An incredible article by Lesley Downer was published in the Times today: The caged concubines. Those who know the flower and willow world have certainly recognized Downer’s name, as she is one of the foremost non-Japanese experts on geisha (I have loads of books on Japanese culture, kimono and geisha, but her book Women of the Pleasure Quarters: The Secret History of the Geisha is still on my wish list — must get it soon). Another expert is Liza Dalby, who lived as a geisha for a year in Kyoto and published her anthropological study Geisha.
The Times article is a veritable treasure trove of shogunal history from the standpoint of the women at Edo Castle. I especially enjoyed this bit, which is surprising new knowledge for me:
With no male guards, the women had to be responsible for protecting the shogun. There were units of women guards skilled with the naginata – the long-handled spear, akin to a halberd. Consisting of a long curved blade as sharp as a razor, fitted to the end of a staff considerably longer than a sword, it gave a woman the chance to get in a good swipe at a man’s legs before he could reach her. Most women of the warrior class were adept with the halberd, but the women of the inner palace were particularly formidable. They studied the art from childhood and prided themselves on their fearlessness and their skill at striking, thrusting, slashing, parrying and blocking. Every woman had a uniform – a thick black broadcloth jacket, stiff black pleated trousers and a black silk cap bound with a white band – and there was a training hall in the palace where they practised.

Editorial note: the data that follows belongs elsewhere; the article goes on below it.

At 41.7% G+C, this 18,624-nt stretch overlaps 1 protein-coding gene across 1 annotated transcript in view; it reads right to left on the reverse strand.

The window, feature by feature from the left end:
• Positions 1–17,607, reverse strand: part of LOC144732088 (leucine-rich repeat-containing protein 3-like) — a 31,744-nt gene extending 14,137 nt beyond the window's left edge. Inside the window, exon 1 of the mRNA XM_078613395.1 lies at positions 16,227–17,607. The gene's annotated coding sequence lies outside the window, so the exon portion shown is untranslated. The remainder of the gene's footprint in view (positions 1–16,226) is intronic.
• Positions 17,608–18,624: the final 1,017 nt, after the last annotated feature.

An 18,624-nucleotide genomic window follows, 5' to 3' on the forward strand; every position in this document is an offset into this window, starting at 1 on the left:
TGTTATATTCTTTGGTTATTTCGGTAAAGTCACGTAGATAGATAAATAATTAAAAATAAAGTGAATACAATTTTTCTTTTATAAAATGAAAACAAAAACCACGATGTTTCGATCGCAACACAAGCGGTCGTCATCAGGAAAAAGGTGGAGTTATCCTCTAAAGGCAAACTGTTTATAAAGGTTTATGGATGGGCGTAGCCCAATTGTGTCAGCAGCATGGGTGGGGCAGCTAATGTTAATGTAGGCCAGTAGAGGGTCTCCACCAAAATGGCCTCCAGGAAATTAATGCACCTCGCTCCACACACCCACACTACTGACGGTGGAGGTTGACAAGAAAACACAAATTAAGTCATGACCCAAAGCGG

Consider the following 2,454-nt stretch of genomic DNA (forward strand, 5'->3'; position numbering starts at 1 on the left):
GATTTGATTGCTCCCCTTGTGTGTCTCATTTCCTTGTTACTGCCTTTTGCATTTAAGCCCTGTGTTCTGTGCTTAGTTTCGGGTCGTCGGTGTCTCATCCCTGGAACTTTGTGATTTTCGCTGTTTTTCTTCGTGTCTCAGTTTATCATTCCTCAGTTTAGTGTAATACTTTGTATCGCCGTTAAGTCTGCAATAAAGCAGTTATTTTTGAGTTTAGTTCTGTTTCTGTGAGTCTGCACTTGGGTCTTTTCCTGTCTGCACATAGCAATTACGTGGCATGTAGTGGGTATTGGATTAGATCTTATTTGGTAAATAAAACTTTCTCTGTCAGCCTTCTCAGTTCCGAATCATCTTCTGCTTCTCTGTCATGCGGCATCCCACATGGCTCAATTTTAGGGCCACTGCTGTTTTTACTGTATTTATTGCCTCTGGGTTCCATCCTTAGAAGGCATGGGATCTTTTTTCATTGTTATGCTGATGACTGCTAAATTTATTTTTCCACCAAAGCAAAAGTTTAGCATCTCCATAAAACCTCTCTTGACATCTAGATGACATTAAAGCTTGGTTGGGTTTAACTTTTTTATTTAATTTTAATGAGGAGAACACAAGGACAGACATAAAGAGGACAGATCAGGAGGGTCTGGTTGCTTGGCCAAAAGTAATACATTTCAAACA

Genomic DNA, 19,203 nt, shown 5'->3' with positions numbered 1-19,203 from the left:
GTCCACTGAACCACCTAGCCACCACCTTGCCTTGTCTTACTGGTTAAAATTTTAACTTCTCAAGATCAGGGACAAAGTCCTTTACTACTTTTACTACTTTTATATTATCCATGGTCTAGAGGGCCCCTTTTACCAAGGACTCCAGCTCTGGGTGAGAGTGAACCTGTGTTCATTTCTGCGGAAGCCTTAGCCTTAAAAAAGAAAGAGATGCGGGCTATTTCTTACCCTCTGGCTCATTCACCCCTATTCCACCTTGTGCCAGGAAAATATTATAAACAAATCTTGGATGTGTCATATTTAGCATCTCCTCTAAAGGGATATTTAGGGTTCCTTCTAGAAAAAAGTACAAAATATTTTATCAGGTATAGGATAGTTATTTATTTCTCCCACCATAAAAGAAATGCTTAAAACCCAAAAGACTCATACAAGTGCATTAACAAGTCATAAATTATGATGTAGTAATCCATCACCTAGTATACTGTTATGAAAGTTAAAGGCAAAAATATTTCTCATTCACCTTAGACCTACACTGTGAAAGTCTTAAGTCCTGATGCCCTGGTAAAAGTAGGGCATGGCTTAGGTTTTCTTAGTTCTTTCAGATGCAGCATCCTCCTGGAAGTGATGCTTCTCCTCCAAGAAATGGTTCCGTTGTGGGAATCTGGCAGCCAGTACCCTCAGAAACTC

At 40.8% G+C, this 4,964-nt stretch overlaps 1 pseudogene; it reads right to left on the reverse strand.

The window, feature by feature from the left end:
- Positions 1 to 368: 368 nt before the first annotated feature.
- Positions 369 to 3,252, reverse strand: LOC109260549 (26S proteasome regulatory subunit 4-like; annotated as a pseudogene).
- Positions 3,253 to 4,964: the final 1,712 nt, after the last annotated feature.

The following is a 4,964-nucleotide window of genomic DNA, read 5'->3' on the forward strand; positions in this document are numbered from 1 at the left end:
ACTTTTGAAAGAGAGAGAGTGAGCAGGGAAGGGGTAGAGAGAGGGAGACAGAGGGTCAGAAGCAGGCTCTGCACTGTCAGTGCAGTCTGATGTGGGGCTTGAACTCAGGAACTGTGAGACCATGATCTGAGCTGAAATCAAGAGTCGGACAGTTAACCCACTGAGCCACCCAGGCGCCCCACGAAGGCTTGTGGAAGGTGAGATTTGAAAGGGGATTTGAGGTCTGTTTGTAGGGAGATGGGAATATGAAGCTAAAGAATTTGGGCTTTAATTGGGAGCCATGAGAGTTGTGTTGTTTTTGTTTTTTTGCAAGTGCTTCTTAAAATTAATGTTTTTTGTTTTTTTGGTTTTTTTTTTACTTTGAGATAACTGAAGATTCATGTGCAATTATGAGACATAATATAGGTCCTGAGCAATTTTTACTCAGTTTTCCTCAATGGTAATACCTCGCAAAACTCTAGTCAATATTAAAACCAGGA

The black pleated trousers are hakama. The most concise and informative description I could find of naginata is also from Wikipedia, whereas the Naginata.org website has a neat painting of a woman with a naginata and photos of practitioners.